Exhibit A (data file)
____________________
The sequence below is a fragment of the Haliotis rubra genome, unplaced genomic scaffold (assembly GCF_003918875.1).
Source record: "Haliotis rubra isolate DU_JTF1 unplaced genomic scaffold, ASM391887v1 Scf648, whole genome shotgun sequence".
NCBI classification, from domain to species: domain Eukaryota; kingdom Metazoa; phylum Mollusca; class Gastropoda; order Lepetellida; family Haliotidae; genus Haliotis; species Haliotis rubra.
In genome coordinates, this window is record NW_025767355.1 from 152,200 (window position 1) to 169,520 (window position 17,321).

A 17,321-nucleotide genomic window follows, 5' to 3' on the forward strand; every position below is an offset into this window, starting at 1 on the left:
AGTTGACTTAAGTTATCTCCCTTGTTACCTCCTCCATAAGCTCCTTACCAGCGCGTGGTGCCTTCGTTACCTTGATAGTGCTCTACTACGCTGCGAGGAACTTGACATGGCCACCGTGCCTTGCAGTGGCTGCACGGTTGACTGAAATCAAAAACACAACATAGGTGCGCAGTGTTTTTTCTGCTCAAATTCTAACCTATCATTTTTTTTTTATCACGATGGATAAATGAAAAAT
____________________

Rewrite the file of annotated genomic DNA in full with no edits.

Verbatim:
The sequence below is a fragment of the Haliotis rubra genome, unplaced genomic scaffold (assembly GCF_003918875.1).
Source record: "Haliotis rubra isolate DU_JTF1 unplaced genomic scaffold, ASM391887v1 Scf648, whole genome shotgun sequence".
NCBI classification, from domain to species: domain Eukaryota; kingdom Metazoa; phylum Mollusca; class Gastropoda; order Lepetellida; family Haliotidae; genus Haliotis; species Haliotis rubra.
In genome coordinates, this window is record NW_025767355.1 from 152,200 (window position 1) to 169,520 (window position 17,321).

A 17,321-nucleotide genomic window follows, 5' to 3' on the forward strand; every position below is an offset into this window, starting at 1 on the left:
AGTTGACTTAAGTTATCTCCCTTGTTACCTCCTCCATAAGCTCCTTACCAGCGCGTGGTGCCTTCGTTACCTTGATAGTGCTCTACTACGCTGCGAGGAACTTGACATGGCCACCGTGCCTTGCAGTGGCTGCACGGTTGACTGAAATCAAAAACACAACATAGGTGCGCAGTGTTTTTTCTGCTCAAATTCTAACCTATCATTTTTTTTTTATCACGATGGATAAATGAAAAAT